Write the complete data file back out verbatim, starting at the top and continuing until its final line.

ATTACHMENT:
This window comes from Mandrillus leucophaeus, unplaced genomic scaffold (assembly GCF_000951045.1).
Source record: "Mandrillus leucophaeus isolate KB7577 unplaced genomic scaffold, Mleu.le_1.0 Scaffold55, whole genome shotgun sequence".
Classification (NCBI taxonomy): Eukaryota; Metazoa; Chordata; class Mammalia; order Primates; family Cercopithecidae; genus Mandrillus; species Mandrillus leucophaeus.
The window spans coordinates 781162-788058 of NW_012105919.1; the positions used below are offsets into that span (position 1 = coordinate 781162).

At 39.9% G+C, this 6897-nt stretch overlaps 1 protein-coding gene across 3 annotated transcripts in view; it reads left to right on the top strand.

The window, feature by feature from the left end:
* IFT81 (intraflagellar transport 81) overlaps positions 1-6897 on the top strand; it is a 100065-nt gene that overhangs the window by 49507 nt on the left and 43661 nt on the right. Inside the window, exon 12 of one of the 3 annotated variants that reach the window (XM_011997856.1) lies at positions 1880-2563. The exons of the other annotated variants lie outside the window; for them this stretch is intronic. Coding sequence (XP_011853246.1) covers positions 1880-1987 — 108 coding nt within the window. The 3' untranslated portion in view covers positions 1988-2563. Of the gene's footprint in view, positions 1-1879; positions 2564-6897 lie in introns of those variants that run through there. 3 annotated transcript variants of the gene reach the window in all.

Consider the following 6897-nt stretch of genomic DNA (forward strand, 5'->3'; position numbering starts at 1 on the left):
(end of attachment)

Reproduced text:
This window comes from Mandrillus leucophaeus, unplaced genomic scaffold (assembly GCF_000951045.1).
Source record: "Mandrillus leucophaeus isolate KB7577 unplaced genomic scaffold, Mleu.le_1.0 Scaffold55, whole genome shotgun sequence".
Classification (NCBI taxonomy): Eukaryota; Metazoa; Chordata; class Mammalia; order Primates; family Cercopithecidae; genus Mandrillus; species Mandrillus leucophaeus.
The window spans coordinates 781162-788058 of NW_012105919.1; the positions used below are offsets into that span (position 1 = coordinate 781162).

At 39.9% G+C, this 6897-nt stretch overlaps 1 protein-coding gene across 3 annotated transcripts in view; it reads left to right on the top strand.

The window, feature by feature from the left end:
* IFT81 (intraflagellar transport 81) overlaps positions 1-6897 on the top strand; it is a 100065-nt gene that overhangs the window by 49507 nt on the left and 43661 nt on the right. Inside the window, exon 12 of one of the 3 annotated variants that reach the window (XM_011997856.1) lies at positions 1880-2563. The exons of the other annotated variants lie outside the window; for them this stretch is intronic. Coding sequence (XP_011853246.1) covers positions 1880-1987 — 108 coding nt within the window. The 3' untranslated portion in view covers positions 1988-2563. Of the gene's footprint in view, positions 1-1879; positions 2564-6897 lie in introns of those variants that run through there. 3 annotated transcript variants of the gene reach the window in all.

Consider the following 6897-nt stretch of genomic DNA (forward strand, 5'->3'; position numbering starts at 1 on the left):